Throwing head around in halt
 
 

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Throwing head around in halt

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  • Best horse bit for horse that throws head around
  • Horse throws head around in halt

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    01-04-2012, 04:58 PM
  #1
Foal
Throwing head around in halt

During my riding lessons, when ever I stop the horse I ride, Charlie, will throw his head around and make a crunching sound like he is munching on the bit. My instructor tells me to let him have all of the rein so I do, but I don't feel confortable having no rein. Is there a way to stop him doing this? I have tried shortening up the reins, letting him have a little rein and pulling on the reins a bit but nothing seems to work
     
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    01-04-2012, 05:11 PM
  #2
Showing
My first guess would be that he is having issues with the bit or how it's being handled. Do you know when the last time was that he had his teeth checked? If they are causing him pain, that could explain it. It could also be the result of a tack fit issue if the saddle is pinching his back somewhere.

However, with all that being said, since he is a lesson horse, I would be much more willing to believe that it's a training/behavioral issue. And with the situation being what it is, I seriously doubt there will be a way to fix it.

I know this is a bit off topic, but one thing you might want to discuss with your instructor is your comfort level when you drop the reins. It would greatly benefit your riding ability to learn to be comfortable, confident, and capable of riding a horse with loose reins...and eventually, without reins. It will help you to learn to feel the horse better and help you learn to communicate better with your weight, seat, and legs.
     
    01-04-2012, 05:16 PM
  #3
Super Moderator
Why do you need to stop him chewing on the bit? He may need to do this to be relaxed and comfortable.

It is important that once you have come to a halt you give the horse loose enough reins that there is no contact on his mouth. He did what you asked; came to a halt, now you must let him have his reward, which is NO pressure on his mouth.
If you feel uncomfortable, like you are worried he'll just take off all of a sudden, then you might want to work on learning how to rapidly shorten your rein when needed. That way, if he does start to move suddenly, you can quickly take back the slack in the rein.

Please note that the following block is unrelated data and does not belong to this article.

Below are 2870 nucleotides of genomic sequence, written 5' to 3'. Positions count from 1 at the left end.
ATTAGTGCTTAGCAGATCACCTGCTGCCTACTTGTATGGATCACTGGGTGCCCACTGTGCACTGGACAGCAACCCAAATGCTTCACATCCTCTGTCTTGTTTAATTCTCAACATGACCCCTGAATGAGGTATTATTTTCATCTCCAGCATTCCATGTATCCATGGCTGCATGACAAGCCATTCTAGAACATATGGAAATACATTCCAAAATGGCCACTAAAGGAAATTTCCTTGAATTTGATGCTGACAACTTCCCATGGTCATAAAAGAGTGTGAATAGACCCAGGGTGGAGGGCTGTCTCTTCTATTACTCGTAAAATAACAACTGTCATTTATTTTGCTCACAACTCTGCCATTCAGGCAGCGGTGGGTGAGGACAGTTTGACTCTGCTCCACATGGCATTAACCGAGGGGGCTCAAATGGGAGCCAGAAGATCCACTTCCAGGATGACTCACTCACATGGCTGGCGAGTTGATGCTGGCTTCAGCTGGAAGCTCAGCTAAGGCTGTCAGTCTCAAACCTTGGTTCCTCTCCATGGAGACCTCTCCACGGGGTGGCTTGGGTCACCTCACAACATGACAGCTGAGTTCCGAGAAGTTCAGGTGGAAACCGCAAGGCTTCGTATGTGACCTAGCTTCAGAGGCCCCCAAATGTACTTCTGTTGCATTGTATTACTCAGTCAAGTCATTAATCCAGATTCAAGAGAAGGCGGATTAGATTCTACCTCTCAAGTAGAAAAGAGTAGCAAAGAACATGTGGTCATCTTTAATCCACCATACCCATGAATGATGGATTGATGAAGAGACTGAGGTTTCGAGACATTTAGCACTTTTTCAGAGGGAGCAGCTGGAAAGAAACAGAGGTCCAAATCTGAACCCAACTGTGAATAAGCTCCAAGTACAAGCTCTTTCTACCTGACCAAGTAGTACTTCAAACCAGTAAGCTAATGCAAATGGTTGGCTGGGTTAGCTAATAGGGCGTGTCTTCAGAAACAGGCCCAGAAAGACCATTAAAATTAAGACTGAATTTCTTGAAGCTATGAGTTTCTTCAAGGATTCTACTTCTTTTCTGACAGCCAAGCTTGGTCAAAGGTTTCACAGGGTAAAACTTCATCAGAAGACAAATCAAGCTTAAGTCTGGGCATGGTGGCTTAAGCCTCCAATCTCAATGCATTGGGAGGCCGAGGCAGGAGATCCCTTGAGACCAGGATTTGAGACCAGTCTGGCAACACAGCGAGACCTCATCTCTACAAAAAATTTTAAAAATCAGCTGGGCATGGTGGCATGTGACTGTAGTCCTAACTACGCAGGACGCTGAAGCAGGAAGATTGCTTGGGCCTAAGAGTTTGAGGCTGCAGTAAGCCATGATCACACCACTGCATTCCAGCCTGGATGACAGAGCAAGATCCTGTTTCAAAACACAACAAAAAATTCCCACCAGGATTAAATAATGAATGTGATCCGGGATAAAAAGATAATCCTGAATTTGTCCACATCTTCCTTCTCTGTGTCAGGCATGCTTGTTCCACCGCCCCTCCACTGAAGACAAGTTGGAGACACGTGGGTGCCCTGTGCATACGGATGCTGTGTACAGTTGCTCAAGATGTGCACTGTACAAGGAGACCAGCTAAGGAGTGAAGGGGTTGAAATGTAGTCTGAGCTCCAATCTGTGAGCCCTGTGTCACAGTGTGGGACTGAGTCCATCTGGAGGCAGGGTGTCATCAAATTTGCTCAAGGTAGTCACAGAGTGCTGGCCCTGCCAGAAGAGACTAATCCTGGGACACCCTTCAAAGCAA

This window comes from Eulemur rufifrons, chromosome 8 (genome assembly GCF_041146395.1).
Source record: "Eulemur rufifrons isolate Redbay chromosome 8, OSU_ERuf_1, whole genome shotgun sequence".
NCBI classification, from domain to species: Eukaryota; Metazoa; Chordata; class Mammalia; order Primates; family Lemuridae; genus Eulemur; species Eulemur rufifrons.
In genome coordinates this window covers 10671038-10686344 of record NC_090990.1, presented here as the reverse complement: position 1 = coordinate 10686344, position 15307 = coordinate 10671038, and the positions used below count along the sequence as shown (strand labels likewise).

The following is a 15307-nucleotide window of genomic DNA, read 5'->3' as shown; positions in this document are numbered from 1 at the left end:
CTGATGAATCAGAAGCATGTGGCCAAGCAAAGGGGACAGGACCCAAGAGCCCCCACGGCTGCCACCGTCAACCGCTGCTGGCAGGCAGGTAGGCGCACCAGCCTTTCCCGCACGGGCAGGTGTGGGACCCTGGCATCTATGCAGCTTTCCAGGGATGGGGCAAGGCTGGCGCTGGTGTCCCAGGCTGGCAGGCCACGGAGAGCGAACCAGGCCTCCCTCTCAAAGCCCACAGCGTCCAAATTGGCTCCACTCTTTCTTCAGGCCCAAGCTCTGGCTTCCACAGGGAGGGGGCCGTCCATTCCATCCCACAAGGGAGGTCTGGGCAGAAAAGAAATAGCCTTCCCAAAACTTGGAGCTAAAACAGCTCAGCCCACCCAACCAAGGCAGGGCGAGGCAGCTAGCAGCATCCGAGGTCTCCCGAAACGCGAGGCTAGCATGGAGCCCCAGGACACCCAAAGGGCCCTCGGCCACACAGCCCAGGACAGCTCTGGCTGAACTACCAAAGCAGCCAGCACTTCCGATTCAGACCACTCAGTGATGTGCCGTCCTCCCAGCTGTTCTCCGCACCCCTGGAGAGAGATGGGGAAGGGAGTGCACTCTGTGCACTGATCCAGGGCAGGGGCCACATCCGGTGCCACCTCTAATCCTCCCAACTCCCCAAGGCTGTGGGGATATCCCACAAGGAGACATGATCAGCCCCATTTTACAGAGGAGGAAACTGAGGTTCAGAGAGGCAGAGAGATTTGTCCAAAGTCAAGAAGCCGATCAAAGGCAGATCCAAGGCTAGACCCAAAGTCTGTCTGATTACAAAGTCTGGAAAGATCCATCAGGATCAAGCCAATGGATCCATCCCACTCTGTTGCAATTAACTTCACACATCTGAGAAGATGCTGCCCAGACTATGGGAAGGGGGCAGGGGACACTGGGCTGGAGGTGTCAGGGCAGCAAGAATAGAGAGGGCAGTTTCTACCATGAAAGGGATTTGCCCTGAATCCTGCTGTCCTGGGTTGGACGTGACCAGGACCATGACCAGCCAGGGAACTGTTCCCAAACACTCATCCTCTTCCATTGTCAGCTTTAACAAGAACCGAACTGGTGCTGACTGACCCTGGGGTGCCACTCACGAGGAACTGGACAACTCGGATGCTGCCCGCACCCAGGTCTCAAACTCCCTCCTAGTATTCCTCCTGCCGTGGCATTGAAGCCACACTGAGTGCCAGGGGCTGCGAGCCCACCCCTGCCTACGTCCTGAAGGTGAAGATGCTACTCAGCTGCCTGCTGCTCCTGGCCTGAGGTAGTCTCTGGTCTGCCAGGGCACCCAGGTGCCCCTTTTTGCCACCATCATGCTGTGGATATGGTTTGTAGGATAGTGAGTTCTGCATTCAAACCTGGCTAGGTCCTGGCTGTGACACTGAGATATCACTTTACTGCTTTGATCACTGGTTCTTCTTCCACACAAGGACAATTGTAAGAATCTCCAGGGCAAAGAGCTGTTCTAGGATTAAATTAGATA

After you have more time in the saddle you may come to worry less about that becasue you will feel secure enought to know that if he does move of his own, and maybe a bit suddenly , you can easily deal with it and won't come off.

It's important to not "ride the brakes" so to speak by always having a hold on the horse's mouth , even when he is just standing around, becuase you will dull out his mouth, and then when you need him to have brakes, he won't have them anymore.
Northernstar likes this.
     
    01-04-2012, 05:28 PM
  #4
Showing
We had a girl do this with a mare at our therapeutic riding center. She'd ride with her hands, instead of her body and minimal hand. I think you need more no rein work.. it'll help you become a confident rider and you'll learn to use your body to get a change of gait instead of pulling back on the reins. =)

The horse is probably throwing its head in pain or to avoid pain.. sometimes a sign that you need more leg and seat, less hand.
     
    01-04-2012, 05:30 PM
  #5
Foal
I don't know when he last had his teeth checked but I think they are fine.

I do let him have some rein, but he throws his head around so much and only stops one he has ALL the rein. He does tend to wander off and not listen to the reins and go where he wants to go. I am told to have the reins quite short when he is moving because he won't listen to anything other than strong pulls on the rein. He tends to walk towards other horses (and some horses at the stable I go to kick when a horse is near them) and I would want to be able to stop him doing that as quickly as I can.

I didn't realise that some horses chew the bit to relax, but the main problem is him throwing his head around.
     
    01-04-2012, 05:34 PM
  #6
Showing
You need to use more inside leg to get him away from the middle of the arena. He sounds buddy/barn sour. He doesn't think of you as a leader, more like a passenger, hence why he is taking control and not listening to anything besides you pulling.

You should bring this up with your instructor.. cause if this isn't fixed, it can be very frustrating for both horse and rider and turn dangerous and he keeps refusing to listen, IMOP.
     
    01-04-2012, 05:47 PM
  #7
Foal
When I use my leg he just think's its a que to speed up

Is no rein work on the lunge line? I haven't been on one before but I am in group lessons with 3-4 other people so I don't think I would be able to do that.
     
    01-04-2012, 05:48 PM
  #8
Showing
Yeah which would probably require a private lesson... darn :/

Have you learned about seatbones yet?
     
    01-04-2012, 05:53 PM
  #9
Foal
Um... You have to sit on them? I'm not sure if I do sit on them though. I just get told to lean back more because I tend to lean forward.
     
    01-04-2012, 06:32 PM
  #10
Showing
Yeah you do sit on them but they're very important in communicating with the horse. Actually the most important.. then come legs, and then lastly hands.

You should ask your instructor about it.. seat bones and why they are important.

As for leaning back.. sitting up tall helps, but not stiffening your back. I have a tendency to lean forward too (look at my avatar for example)
     

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